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115 solo riders and 16 pairs set off to cover 1,879km and 31,690m in altitude in Kyrgyzstan at the Silk Road Mountain Race . This time the start is in Karakul, in the east of the country, and leads over 14 passes higher than 3,000m.
Martin, who has riding experience spanning 30 years, 52 countries & over 90,000 kilometers, really smashes these gear analyses. And his entire website is a tremendous resource.
Anthropologist Joost Beuving recently published a book, "Theorizing Entrepreneurship for The Future." In the book, he analyzes how entrepreneurs view the future:
"Entrepreneurial behavior is really about 'future work': everything entrepreneurs do to get a grip on the future, which of course is always uncertain. Consider, for instance, how they talk about the future, their habits to cope with uncertainty and their social practices, such as collaborations that they pursue or conflicts that arise in doing business."
I was interviewed by Richard Midson for his podcast recently, and I'm excited to share it here. An excerpt from his newsletter recaps our convo too:
Lesson 1: Authenticity Breeds Credibility – One of the most significant advantages of living and breathing the industry you promote is the credibility it brings. When you genuinely use and believe in the products or services you endorse, it becomes much easier to engage in meaningful conversations with customers and clients because you know the nuances and speak the language. they use. There are no gaps in the experience you give.
Lesson 2: Building Genuine Relationships – Jon emphasized the importance of building genuine relationships with clients, influencers, athletes, and editors. The agency goes on rides or trips with them so that they get to connect as friends, rather than in a business environment. To the agency it's not "investing the time to build connections", it's just having fun. Being part of the topic's community makes everything personal.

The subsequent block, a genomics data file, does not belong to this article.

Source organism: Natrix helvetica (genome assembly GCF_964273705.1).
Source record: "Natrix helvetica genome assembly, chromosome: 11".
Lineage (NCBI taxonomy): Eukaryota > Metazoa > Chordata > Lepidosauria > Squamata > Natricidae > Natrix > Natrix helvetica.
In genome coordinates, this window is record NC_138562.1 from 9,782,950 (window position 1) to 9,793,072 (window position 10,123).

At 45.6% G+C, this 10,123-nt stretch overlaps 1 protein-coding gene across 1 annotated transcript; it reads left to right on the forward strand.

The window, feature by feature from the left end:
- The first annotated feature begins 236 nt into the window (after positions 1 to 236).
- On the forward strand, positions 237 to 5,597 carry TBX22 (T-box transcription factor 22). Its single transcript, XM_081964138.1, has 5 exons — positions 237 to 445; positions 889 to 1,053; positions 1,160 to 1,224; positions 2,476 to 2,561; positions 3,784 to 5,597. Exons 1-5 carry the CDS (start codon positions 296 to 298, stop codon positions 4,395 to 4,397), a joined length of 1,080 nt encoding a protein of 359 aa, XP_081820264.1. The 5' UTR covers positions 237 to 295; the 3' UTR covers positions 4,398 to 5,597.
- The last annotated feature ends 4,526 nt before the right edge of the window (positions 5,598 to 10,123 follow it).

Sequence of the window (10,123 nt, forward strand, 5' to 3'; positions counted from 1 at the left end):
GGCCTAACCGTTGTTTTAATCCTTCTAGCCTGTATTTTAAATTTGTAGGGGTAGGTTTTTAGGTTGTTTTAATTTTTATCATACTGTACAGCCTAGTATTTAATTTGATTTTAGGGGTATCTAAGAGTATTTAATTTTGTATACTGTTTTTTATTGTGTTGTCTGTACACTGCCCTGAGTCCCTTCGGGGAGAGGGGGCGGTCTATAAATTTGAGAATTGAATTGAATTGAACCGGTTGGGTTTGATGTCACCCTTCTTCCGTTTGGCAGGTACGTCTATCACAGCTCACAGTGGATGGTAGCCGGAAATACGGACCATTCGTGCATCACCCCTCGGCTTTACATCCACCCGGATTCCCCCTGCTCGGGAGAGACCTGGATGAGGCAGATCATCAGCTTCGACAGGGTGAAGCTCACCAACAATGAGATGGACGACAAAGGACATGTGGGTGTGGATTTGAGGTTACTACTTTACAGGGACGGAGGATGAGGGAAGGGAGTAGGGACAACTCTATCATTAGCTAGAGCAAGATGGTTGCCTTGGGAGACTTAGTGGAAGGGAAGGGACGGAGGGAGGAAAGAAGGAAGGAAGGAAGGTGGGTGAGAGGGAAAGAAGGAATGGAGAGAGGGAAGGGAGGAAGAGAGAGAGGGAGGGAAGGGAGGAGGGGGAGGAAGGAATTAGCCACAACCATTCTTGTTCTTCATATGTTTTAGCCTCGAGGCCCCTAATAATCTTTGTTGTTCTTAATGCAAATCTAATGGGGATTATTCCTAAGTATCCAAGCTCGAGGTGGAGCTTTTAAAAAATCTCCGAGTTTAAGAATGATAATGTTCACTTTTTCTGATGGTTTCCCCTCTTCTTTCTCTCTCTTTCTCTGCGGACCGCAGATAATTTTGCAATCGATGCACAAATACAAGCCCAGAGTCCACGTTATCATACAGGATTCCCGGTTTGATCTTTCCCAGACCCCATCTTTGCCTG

Lesson 3: Being Helpful, Not Just Seeking Coverage – Jon emphasised something that I am a big fan of. Don't just contact a journalist or reporter when you need something. Do it whenever you can help them. Subscribe to media outlets and feeds and interact with journalists in a personal and meaningful way all the time, not just when you have a pressing agenda. by offering valuable insights and assistance all the time, you build stronger relationships.
Lesson 4: Creative Storytelling – When you have to promote a product (bicycles) which is very similar to every other product in the niche, trying to pitch a product simply as a new product can prove hard. So Jon focuses on tying it into a larger story, such as an acquisition or a merger. This story carries the main message.
"Stephen here for Bilenky Cycle Works; after 3 years of operating through and after Covid we are figuratively and literally in debt to friends, family, current and previous workers, and the US Govt. (SBA non-forgivable EIDL loan) Everyone would like to see some payback, especially the SBA. We would love to get on an even keel and keep repairing, refurbishing and building cool bikes. One solution was to sell our least used, but the most valuable machine - the tube swager."